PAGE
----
Wow. Noah and his little friends must have had one hell of an air conditioning system.

Note: this does not take into account the kinetic impact of all that water, nore does it take into account the actual temperature change in the water. Also not that this is a net increase, and is not subject to the water re-evaporiating and absortbing energy. this is end-product.

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Last edited by Comrade Tortoise on Sat Aug 12, 2006 2:01 pm, edited 2 times in total.

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PostPosted: Mon May 29, 2006 10:23 pm 
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Well, the whole point of beliving in god is knowing that he(or she. gah. it's not like god has a gender anyway) can do unnatural things when he feels like it
(science != belief)

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PostPosted: Mon May 29, 2006 11:47 pm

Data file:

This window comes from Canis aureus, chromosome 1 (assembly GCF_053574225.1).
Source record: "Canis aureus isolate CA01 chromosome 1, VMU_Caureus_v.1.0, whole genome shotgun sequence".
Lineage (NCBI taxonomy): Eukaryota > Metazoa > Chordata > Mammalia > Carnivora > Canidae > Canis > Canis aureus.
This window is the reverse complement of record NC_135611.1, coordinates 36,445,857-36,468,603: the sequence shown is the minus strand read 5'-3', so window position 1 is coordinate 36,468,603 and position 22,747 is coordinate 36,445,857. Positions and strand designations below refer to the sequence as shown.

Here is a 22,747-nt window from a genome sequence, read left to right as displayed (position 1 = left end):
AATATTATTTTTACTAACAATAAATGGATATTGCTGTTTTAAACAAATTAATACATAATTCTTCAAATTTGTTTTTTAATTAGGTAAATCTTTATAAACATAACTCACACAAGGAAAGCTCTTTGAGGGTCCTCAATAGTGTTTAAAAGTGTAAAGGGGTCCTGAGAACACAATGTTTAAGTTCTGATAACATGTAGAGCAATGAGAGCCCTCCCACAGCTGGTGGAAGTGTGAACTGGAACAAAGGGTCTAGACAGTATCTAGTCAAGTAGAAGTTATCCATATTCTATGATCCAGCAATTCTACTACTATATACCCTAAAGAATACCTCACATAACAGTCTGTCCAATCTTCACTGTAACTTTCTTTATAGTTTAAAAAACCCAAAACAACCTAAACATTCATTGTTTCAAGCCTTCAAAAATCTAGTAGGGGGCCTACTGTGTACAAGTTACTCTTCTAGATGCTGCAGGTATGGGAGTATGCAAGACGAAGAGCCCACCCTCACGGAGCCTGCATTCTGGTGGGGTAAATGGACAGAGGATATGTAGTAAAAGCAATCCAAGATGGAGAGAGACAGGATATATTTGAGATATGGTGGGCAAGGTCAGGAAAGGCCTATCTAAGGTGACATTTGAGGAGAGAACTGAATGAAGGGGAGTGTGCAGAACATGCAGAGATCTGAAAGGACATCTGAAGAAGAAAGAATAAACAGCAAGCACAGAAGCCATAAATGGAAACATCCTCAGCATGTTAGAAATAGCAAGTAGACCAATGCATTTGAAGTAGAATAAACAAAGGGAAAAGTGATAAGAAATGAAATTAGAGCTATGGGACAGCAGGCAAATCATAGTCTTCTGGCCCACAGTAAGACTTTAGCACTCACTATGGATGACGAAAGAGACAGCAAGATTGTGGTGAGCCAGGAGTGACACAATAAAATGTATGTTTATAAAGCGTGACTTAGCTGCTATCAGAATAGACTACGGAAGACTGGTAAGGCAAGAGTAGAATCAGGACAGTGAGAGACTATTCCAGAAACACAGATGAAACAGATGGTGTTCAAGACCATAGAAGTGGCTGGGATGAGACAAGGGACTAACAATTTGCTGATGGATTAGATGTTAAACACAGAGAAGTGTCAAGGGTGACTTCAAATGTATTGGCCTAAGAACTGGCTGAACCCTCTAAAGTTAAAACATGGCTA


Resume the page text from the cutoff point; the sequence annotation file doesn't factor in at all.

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Hashava, the problem lies in a rather local American expression of Christianity which tends to insist that Creationism can be proven with science.

The problem is it cannot be proven using sciencitific means.

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PostPosted: Tue May 30, 2006 10:31 am 
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Wasn't there some evidence of the Black Sea having a massive rise in its water level a few thousand years ago? William Ryan's and Walter Pitman's Black Sea deluge theory gives you massive flooding and its not too far from where some of the flood myths orginated.